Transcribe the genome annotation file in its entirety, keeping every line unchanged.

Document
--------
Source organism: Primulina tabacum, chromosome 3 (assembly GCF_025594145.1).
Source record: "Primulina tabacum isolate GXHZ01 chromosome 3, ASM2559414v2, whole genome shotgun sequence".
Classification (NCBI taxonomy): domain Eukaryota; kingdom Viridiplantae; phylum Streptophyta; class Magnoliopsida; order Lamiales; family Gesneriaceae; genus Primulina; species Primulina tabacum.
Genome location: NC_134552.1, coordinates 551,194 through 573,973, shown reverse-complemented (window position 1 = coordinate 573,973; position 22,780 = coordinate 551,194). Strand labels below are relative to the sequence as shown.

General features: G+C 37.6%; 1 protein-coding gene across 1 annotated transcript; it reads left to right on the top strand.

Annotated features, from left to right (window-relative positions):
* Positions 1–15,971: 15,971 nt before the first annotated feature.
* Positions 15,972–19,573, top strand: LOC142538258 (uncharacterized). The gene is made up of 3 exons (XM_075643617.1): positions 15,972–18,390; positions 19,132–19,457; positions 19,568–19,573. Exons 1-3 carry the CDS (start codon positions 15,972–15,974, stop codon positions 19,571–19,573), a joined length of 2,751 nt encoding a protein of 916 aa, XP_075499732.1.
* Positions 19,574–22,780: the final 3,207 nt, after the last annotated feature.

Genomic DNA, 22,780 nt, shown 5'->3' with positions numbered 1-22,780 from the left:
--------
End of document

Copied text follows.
Source organism: Primulina tabacum, chromosome 3 (assembly GCF_025594145.1).
Source record: "Primulina tabacum isolate GXHZ01 chromosome 3, ASM2559414v2, whole genome shotgun sequence".
Classification (NCBI taxonomy): domain Eukaryota; kingdom Viridiplantae; phylum Streptophyta; class Magnoliopsida; order Lamiales; family Gesneriaceae; genus Primulina; species Primulina tabacum.
Genome location: NC_134552.1, coordinates 551,194 through 573,973, shown reverse-complemented (window position 1 = coordinate 573,973; position 22,780 = coordinate 551,194). Strand labels below are relative to the sequence as shown.

General features: G+C 37.6%; 1 protein-coding gene across 1 annotated transcript; it reads left to right on the top strand.

Annotated features, from left to right (window-relative positions):
* Positions 1–15,971: 15,971 nt before the first annotated feature.
* Positions 15,972–19,573, top strand: LOC142538258 (uncharacterized). The gene is made up of 3 exons (XM_075643617.1): positions 15,972–18,390; positions 19,132–19,457; positions 19,568–19,573. Exons 1-3 carry the CDS (start codon positions 15,972–15,974, stop codon positions 19,571–19,573), a joined length of 2,751 nt encoding a protein of 916 aa, XP_075499732.1.
* Positions 19,574–22,780: the final 3,207 nt, after the last annotated feature.

Genomic DNA, 22,780 nt, shown 5'->3' with positions numbered 1-22,780 from the left: